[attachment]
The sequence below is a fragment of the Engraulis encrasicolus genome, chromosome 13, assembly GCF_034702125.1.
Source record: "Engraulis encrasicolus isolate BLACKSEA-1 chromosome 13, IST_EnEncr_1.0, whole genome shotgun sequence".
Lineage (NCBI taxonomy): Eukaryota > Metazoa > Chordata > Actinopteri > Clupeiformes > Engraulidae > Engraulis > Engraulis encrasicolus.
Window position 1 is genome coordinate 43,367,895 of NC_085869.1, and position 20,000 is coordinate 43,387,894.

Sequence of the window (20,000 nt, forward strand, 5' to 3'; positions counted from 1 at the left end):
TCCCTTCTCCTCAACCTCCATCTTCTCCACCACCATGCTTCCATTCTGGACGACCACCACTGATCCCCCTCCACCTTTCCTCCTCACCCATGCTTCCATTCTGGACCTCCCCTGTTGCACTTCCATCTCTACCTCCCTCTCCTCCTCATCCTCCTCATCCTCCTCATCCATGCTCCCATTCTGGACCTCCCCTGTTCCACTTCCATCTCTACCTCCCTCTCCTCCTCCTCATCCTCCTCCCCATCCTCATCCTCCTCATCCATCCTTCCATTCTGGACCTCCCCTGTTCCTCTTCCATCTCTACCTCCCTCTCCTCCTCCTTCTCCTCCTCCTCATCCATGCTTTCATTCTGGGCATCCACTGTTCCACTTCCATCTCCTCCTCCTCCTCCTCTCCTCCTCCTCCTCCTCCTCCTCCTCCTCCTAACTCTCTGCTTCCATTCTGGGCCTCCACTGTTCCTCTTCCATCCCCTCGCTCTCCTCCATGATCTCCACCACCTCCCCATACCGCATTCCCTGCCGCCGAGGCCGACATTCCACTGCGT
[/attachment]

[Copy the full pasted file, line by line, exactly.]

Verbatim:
The sequence below is a fragment of the Engraulis encrasicolus genome, chromosome 13, assembly GCF_034702125.1.
Source record: "Engraulis encrasicolus isolate BLACKSEA-1 chromosome 13, IST_EnEncr_1.0, whole genome shotgun sequence".
Lineage (NCBI taxonomy): Eukaryota > Metazoa > Chordata > Actinopteri > Clupeiformes > Engraulidae > Engraulis > Engraulis encrasicolus.
Window position 1 is genome coordinate 43,367,895 of NC_085869.1, and position 20,000 is coordinate 43,387,894.

Sequence of the window (20,000 nt, forward strand, 5' to 3'; positions counted from 1 at the left end):
TCCCTTCTCCTCAACCTCCATCTTCTCCACCACCATGCTTCCATTCTGGACGACCACCACTGATCCCCCTCCACCTTTCCTCCTCACCCATGCTTCCATTCTGGACCTCCCCTGTTGCACTTCCATCTCTACCTCCCTCTCCTCCTCATCCTCCTCATCCTCCTCATCCATGCTCCCATTCTGGACCTCCCCTGTTCCACTTCCATCTCTACCTCCCTCTCCTCCTCCTCATCCTCCTCCCCATCCTCATCCTCCTCATCCATCCTTCCATTCTGGACCTCCCCTGTTCCTCTTCCATCTCTACCTCCCTCTCCTCCTCCTTCTCCTCCTCCTCATCCATGCTTTCATTCTGGGCATCCACTGTTCCACTTCCATCTCCTCCTCCTCCTCCTCTCCTCCTCCTCCTCCTCCTCCTCCTCCTCCTAACTCTCTGCTTCCATTCTGGGCCTCCACTGTTCCTCTTCCATCCCCTCGCTCTCCTCCATGATCTCCACCACCTCCCCATACCGCATTCCCTGCCGCCGAGGCCGACATTCCACTGCGT